BOSTON (CBS) – The number of people who have died from COVID-19 in Massachusetts will decrease by 3,700 after the state adjusted its definition of what classifies as a death caused by the disease.
Starting Monday, the Department of Public Health will adjust its definition for identifying COVID deaths in an effort to align with guidance from the Council of State and Territorial Epidemiologists.
The state said currently the COVID death definition includes anyone who has the disease listed as a cause of death on their death certificate. It also includes anyone who had a diagnosis within 60 days but did not have it listed as a cause on their death certificate.
Under the new definition, the timeframe is changed to 30 days for people without a COVID diagnosis on their death certificate.
The change is being applied retroactively to March 2020. A total of 4,081 deaths in Massachusetts previously counted as associated with COVID will no longer be counted. About 400 deaths that were not previously counted will be added.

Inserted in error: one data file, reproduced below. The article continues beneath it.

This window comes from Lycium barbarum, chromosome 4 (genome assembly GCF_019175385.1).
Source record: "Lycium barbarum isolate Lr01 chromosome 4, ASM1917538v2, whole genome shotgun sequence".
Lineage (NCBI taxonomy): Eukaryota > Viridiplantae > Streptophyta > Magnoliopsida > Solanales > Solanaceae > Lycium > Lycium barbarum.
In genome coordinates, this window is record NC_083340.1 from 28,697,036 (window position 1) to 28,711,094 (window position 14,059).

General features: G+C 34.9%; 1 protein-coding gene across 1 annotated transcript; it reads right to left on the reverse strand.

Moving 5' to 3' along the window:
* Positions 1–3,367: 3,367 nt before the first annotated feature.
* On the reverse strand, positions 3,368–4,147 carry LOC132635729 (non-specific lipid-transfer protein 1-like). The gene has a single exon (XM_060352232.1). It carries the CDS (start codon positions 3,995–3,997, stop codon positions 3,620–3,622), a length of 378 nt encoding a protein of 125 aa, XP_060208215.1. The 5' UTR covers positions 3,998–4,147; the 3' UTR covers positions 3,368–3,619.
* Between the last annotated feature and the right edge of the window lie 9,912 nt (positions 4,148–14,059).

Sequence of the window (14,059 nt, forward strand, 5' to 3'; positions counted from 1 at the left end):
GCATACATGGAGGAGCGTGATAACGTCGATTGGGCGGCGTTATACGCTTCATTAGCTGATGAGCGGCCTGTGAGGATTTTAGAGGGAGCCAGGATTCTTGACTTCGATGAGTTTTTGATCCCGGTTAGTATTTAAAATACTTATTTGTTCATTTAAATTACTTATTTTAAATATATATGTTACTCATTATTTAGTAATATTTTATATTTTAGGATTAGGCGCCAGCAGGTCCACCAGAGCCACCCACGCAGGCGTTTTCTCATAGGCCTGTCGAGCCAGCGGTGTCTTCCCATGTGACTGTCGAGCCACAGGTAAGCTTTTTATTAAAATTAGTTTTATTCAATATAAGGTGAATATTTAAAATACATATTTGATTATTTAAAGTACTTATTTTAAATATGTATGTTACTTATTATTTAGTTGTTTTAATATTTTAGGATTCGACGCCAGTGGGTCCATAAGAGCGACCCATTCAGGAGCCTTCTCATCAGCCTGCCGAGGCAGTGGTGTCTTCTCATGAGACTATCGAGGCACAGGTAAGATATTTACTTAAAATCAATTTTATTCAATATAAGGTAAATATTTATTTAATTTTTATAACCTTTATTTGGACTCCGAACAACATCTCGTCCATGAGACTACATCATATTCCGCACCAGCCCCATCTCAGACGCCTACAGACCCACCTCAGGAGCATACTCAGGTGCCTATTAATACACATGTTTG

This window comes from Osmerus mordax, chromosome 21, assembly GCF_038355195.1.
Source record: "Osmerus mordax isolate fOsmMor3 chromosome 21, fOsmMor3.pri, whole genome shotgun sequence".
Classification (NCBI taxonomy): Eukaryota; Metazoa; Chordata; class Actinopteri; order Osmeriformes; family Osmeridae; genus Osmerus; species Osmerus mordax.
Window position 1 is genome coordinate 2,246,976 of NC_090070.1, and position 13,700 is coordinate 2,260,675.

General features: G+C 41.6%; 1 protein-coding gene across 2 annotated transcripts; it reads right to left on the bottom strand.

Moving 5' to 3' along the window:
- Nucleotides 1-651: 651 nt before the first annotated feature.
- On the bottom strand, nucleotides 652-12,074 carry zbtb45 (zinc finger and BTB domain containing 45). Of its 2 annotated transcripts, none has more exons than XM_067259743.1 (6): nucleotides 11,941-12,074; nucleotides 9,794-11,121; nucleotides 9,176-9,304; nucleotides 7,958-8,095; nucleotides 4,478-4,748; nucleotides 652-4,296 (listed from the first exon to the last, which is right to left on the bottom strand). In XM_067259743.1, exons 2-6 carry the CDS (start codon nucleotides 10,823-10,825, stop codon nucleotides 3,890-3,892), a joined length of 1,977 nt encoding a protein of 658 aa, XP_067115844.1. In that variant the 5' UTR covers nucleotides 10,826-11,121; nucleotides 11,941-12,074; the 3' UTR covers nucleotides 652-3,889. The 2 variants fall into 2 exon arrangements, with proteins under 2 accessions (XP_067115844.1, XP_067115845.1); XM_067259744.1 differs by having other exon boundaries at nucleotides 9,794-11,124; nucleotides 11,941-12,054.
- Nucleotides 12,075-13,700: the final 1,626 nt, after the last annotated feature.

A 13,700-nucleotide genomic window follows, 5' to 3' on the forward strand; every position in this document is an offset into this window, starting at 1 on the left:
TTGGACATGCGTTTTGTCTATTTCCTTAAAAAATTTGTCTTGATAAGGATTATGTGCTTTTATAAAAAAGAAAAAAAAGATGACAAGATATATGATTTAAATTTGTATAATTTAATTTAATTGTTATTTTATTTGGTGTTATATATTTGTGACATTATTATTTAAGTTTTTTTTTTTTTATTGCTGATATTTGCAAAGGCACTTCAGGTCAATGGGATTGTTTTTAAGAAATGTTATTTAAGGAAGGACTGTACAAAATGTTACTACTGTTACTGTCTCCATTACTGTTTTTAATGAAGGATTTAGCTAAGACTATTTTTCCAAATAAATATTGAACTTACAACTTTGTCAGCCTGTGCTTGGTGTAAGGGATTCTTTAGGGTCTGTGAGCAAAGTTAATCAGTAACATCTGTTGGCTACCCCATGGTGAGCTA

The result is the state's death total will decline by 3,700. As of Wednesday, the state had reported 22,944 deaths, a number that will now be decreasing.
"It is important to understand that we cannot identify all COVID-19 deaths with 100 percent accuracy," said Nicolas Menzies, associate professor of global health at the Harvard T.H. Chan School of Public Health. "The revised definition for COVID-19 deaths is a reasonable balance between sensitivity and specificity and will make it easier to compare Massachusetts death data with data from other jurisdictions."
Massachusetts health officials are also making additional changes to the state's COVID dashboard starting on Monday.
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